I was hoping to get some feed back from someone who has gone through this recently to pick up some hints.

      Good luck with your choices, as my son said he felt he was one of the lucky ones and was able to have a choice.

      He had symptoms like you with discharge from his rectal stump and mucous fistula which were controlled by rectal suppositories, but he was delighted when the stump and fistula were removed in the first reversal surgery.

       

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    • Posted

      Hi Sheila,

      Just to let you know, I had to go back in for pancreatitis for a couple of days - woke up in agony at three this morning and came straight in.

      Ho hum, like your son I was very sick and had major surgery - it takes time to recover and problems will, shall and do arise :-)

      Best,

      Duncan.

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    • Posted

      Is the pancreatitis related to the UC or the surgery or  just something that anyone can get?

      Did you take note of Prof M's intended semi retirement?

      At least the tennis is on!!

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    • Posted

      Tennis is being watched!

      It appears to be related to either the long term immunosuppressive/steroid therapy or the CMV virus that finally pushed by colon over the edge and turned my UC into a serious form.

      We review in 24 hours - I want to go to Kyoto for work in August! Not fair!

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    • Posted

      Damn bad luck. I hope they let you travel and are well enough to go.

      Beware of raw fish!

      My son at Wimbledon watching Wawrinka on court 1, hope he enjoys the day and doesn't get dehydrated!

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    • Posted

      Hi Darren, how are you getting on?

      Son still doing very well, no probs with food or the "other end". Really quite amazed how well he is healing, still has a change of dressing every other day but should be healed to the surface by Monday and no more dressing.

      Keeping fingers crossed that it continues as well, he wants to start building some muscle again.

      He used Asacol to reduce symptoms of Stump with UC but nothing now as no disease!! Yippee.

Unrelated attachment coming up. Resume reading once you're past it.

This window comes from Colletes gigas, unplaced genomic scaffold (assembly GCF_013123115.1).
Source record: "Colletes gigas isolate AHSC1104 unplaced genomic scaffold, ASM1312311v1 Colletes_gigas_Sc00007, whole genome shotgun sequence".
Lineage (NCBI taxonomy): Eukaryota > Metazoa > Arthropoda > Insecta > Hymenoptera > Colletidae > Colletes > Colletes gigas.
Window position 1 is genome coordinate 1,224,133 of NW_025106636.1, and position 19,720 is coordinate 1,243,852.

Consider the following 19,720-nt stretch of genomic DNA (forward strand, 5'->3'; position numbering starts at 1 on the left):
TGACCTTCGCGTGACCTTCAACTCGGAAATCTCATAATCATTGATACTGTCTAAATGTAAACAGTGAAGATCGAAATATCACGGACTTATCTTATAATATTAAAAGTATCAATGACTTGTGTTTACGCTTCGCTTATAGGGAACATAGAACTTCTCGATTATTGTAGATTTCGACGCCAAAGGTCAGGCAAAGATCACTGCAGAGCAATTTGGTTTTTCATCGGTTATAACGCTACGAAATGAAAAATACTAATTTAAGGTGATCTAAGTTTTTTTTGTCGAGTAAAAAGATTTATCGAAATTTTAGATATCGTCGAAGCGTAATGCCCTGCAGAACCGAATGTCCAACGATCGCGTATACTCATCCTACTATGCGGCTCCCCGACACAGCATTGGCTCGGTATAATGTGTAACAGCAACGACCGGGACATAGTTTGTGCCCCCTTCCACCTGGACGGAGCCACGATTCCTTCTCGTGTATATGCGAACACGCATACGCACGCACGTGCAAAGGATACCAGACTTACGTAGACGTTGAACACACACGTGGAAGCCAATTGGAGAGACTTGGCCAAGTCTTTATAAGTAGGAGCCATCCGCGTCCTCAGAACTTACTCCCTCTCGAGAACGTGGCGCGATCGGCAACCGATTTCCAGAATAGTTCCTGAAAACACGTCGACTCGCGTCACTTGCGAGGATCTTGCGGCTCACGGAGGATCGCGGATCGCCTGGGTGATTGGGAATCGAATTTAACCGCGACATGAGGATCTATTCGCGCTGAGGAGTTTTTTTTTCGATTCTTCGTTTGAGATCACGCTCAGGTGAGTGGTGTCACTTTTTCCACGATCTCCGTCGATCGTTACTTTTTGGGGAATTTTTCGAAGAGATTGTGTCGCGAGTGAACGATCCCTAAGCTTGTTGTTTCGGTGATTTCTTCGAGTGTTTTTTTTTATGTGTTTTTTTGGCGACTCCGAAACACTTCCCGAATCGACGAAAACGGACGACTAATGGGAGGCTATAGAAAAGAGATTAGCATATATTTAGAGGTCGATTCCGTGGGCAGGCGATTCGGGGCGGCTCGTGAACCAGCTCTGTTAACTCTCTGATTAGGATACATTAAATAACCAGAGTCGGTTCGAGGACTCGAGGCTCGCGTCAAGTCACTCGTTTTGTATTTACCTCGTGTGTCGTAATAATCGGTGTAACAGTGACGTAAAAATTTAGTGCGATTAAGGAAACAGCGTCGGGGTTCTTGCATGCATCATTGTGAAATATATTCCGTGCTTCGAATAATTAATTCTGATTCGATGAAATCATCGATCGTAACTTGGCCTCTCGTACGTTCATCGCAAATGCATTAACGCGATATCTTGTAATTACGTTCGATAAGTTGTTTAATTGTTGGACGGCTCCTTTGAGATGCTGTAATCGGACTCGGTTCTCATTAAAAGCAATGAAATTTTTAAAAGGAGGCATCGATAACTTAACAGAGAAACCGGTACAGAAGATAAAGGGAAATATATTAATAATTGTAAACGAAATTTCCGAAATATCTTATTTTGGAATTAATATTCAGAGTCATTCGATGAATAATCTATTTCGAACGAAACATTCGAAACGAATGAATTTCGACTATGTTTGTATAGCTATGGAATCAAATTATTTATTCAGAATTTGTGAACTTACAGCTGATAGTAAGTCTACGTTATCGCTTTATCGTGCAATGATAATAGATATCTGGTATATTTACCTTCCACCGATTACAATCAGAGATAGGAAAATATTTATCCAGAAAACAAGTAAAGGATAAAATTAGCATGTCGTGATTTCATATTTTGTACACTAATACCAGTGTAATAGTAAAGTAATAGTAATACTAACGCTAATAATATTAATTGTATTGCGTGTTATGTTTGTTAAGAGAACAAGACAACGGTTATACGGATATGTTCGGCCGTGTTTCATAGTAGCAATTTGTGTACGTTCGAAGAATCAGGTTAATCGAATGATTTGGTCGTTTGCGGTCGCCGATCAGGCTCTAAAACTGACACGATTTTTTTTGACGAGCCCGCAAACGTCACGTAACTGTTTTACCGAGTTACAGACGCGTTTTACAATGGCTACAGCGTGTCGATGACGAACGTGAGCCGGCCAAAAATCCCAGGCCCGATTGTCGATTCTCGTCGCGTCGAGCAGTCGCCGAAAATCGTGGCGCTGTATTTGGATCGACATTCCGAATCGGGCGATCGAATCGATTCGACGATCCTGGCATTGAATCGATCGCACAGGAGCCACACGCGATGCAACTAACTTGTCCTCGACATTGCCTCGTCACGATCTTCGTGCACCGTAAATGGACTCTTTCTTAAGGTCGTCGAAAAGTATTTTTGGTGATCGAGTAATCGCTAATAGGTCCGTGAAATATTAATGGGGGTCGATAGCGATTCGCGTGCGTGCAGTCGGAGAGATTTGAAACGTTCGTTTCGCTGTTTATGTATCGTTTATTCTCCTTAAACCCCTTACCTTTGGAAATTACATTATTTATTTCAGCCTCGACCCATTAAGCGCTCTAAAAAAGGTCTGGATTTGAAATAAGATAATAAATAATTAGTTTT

Not sure which was worse, UC or the drugs.

       

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    • Posted

      Asacol was useful to reduce the UC symptoms from still having some bowel with UC.

            Some mucous like secretions with some blood, took Asacol, secretions reduced.

      I'm sure water from a different source can be useful but sometimes the disease has moved on.

       

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    • Posted

      Hi Sheila,

      Just a quick update. The 'pancreatitis' passed very quickly so it may have been something as simple as a blockage or similar, the amylase was up to 1000 then dropped right down to 100 within twelve houes, a bit quick for pancreatitis. The treatment of IV fluids, liquid diet and rest is the same for both conditions so until a CT scan we won't know much.

      I am hoping it is not pancreatitis - if I cannot have the odd beer, fine but then I want to follow my active pursuits instead and these are on hold due to open surgery and waiting for my abdominal muscles to take a year to recover. Life would be fairly boring on a restricted diet and not being able to do outdoorsy things instead :-(

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    • Posted

      Good News Duncan that you are feeling better and home.

      Individuals heal better than others and only you can judge when you are ready to exercise again so maybe you can be out and about and pushing your body earlier than others.

      Hope the pancreatitis turns out to be a phantom as you hope. Aren't you on blood thinners and therefore not meant to embibe much anyway?

      Take care.